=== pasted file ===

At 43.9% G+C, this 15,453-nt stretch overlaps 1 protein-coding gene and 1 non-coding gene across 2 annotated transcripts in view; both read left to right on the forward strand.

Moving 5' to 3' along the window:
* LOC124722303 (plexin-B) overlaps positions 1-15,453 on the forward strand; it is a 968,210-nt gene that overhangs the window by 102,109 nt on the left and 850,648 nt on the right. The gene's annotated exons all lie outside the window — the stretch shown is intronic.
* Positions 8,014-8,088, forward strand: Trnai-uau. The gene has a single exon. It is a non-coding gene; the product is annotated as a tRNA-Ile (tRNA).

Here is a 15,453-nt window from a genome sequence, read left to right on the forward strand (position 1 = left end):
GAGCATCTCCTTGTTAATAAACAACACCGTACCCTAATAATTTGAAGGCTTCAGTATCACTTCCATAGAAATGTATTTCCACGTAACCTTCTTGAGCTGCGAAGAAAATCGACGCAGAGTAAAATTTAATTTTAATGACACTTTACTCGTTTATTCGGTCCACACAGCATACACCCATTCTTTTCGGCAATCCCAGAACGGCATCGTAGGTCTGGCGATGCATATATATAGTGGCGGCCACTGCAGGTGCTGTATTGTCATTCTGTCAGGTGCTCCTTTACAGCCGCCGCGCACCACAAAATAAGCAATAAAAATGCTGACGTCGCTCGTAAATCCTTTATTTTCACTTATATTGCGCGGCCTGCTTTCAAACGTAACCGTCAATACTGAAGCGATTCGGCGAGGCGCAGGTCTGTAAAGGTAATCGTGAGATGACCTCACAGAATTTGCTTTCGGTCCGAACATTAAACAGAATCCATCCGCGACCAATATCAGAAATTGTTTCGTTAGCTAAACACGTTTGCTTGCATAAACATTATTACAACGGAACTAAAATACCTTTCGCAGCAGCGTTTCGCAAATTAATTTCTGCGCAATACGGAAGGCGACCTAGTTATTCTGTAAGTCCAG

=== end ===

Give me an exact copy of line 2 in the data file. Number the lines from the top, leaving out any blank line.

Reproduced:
Moving 5' to 3' along the window: